I stayed up until midnight on Friday and didn’t do much of anything else besides sit at my computer, but I finished making the changes to 27 entries. Lynsay and Michael took the kids to the dollar movie late that afternoon, which left me with a quiet house and an appreciative heart. (It was Lynsay who said I say I will never get it all done every year, so I tried to remember that when I was close to despair!) I was too anxious to sleep well that night and woke up Saturday, focused to just knock the work out. I was a grubby mess and didn’t even shower or change my clothes, but I just felt that if I did ANYTHING else, I’d miss precious work minutes. I literally spent 14 hours reading essays that day, alternating between editing and praying that somehow, somehow, it would get done. Todd and the kids were so gracious once I explained how much work I still had to complete and helped out in other areas of need wherever they could. Todd cooked, the kids did laundry, and they got their presentations together on their own. By 9pm Saturday night, I was down to having 6 more entries to read. My eyes hurt so badly, but I still kept going. Although many of the entries were fairly clean and didn’t require a lot of extra work, I stumbled upon a gaggle of essays from authors who apparently either hadn’t read the guidelines or had thrown them down and trounced upon them. Sources were overused or not cited, causing me to hunt them down in the source material and re-write parts of the essays. That always irritates the fire out of me. Spelling mistakes and stylistic errors I can live with, but flagrantly ignoring the rules of the assignment is quite another. After 14 hours, I had done all I could for that night. I had to adjust my plan slightly, but I was honestly amazed that I had actually managed to read through 40 2,000 word essays in one day.

This was my nice, neat stack of entries on Saturday night after I'd finished reading them, but before I tore them apart trying to get the changes made to the electronic files.

The next morning we all went to church and I’m so glad I took a couple hours’ break. My eyes were so fatigued that it felt like I had pulled muscles in my face. How weird is that? I already have muscle issues with my eyes, so I’m sure my marathon weekend did not do me any favors with future vision tests, but I felt like it was a price I had to pay to get the work done.
After church I went back to my computer and began making the changes electronically. In between I prepared for my class on Monday morning, but really did not give it my all. (In addition to my constant prayer for help in miraculously getting the work done, I also prayed that my students would not be able to sense my weakness on Monday morning and would instead show me grace and mercy.) By the end of Sunday night–or was it Monday morning?–I had finished 38 entries and had them sent off.

Despite being gone from 7:30-3:30 on Monday (and being totally exhausted when we got home), there were still files to be completed, so before going to bed that night I sent 7 more out. That left the last three entries. One was so bad that I asked the editor to contact the original author to make the changes, so I had to postpone that. The other two were just loose ends that needed to be tied up. By 7:30 this evening, all the entries had been sent to the editor and I was finally, finally able to do the happy dance. The tired happy dance, but happy nonetheless.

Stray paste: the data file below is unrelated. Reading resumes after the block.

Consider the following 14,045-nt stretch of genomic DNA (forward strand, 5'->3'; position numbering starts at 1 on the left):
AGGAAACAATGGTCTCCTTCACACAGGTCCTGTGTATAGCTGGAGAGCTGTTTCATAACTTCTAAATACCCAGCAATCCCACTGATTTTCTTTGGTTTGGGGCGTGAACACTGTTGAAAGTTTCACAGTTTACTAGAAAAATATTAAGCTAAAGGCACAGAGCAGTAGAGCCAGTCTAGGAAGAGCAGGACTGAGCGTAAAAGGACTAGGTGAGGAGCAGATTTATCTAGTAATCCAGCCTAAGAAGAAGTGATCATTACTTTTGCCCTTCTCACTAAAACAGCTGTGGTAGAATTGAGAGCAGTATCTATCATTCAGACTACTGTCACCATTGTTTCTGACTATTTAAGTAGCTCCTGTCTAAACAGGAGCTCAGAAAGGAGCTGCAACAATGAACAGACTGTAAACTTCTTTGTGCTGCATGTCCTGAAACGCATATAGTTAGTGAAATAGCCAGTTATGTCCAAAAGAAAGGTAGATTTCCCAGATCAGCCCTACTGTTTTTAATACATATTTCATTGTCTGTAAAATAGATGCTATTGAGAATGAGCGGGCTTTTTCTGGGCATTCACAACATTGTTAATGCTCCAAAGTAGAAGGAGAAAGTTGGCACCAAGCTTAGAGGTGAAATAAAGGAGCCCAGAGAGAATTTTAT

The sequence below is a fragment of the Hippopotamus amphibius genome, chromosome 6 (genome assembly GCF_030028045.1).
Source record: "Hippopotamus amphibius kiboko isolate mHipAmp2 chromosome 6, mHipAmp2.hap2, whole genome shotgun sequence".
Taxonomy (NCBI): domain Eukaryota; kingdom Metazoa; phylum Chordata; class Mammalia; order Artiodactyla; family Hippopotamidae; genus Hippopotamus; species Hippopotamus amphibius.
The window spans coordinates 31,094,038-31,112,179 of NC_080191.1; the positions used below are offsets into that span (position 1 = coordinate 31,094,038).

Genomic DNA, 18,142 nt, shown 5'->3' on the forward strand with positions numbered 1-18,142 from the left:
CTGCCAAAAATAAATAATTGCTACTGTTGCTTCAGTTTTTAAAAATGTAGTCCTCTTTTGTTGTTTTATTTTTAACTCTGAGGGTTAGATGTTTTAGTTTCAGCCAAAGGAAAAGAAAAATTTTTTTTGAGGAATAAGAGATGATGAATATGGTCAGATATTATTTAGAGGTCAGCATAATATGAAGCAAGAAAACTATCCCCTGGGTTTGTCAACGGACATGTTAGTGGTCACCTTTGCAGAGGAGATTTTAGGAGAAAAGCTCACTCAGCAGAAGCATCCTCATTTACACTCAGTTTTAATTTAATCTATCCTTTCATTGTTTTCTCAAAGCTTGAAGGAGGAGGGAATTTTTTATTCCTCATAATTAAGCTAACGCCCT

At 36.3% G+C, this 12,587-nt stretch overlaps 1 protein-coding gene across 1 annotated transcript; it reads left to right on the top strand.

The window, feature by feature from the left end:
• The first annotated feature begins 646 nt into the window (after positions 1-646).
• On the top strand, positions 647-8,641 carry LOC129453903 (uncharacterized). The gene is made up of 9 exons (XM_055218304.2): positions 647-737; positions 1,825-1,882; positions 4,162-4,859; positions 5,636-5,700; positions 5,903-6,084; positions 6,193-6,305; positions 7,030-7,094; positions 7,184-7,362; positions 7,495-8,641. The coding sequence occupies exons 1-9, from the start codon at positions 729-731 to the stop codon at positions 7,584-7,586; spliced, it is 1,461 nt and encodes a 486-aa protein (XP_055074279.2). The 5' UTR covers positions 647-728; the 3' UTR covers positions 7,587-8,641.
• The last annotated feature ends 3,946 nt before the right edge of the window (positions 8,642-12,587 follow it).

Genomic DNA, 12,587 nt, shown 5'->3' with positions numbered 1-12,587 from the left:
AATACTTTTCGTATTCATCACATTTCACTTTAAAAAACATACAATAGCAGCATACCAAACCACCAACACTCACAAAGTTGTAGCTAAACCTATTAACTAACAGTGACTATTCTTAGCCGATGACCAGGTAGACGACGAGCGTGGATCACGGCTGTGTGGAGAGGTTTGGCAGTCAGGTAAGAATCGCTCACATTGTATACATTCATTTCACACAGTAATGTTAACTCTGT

In total, it had taken me roughly 38 hours out of 72 to make the deadline. It was absolutely and totally by God’s grace that I made it. The amount of work I was able to complete and the resolve and focus necessary did not come from me; clearly I’ve proven I’m a procrastinator. Reading an estimated 88,000 words in one day boggles the mind (this one, anyway…I’m not used to it!) I cannot express how thankful I was to send that last essay today, be able to make the deadline, and not hold up my editor’s deadline.

It should not come as a surprise that when I got my hair cut today, my beloved stylist Stephanie exclaimed that she found grey hairs on top of my head. (I was surprised; I secretly thought I would escape that bullet, but how I’m not sure. Both my parents have their share of the greys.) After getting over the initial shock, I thought to ask her if she’d seen any before today. She said no–and it had only been five weeks since my last cut. Apparently, at my ever-increasing age, editing=grey hair. Bummer.

Actually, I’m not sure what I’m doing at the computer right now, writing about this whole saga. I really thought I’d want to chuck my laptop out the window when I finished. And yet, here I am, checking my sentence structure and verb tenses. Maybe tomorrow I’ll take a small break. Then again, maybe not.

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1 Comment (+add yours?)

  1. Amy
    Mar 02, 2011 @ 20:30:53

    For the record, Amy Barrett agrees that our Gale time together was awesome. I’d like to mention “American Business Locators Index”. Yikes! At least BTC had Long-Stemmed Picked Noses. And didn’t we call the Motown offices in California for a wedding song? Could that summer have BEEN more fun? … Your editor at Gale is probably so very thankful for and reliant on you. You’re the freelancer that he sends all his worst essays to, and the one to whom he sends all his last-minute essays that his other freelancers sent him past–way past–their deadline. You’re also the final verdict for all grammar/editorial discussions at *my* office.

    Reply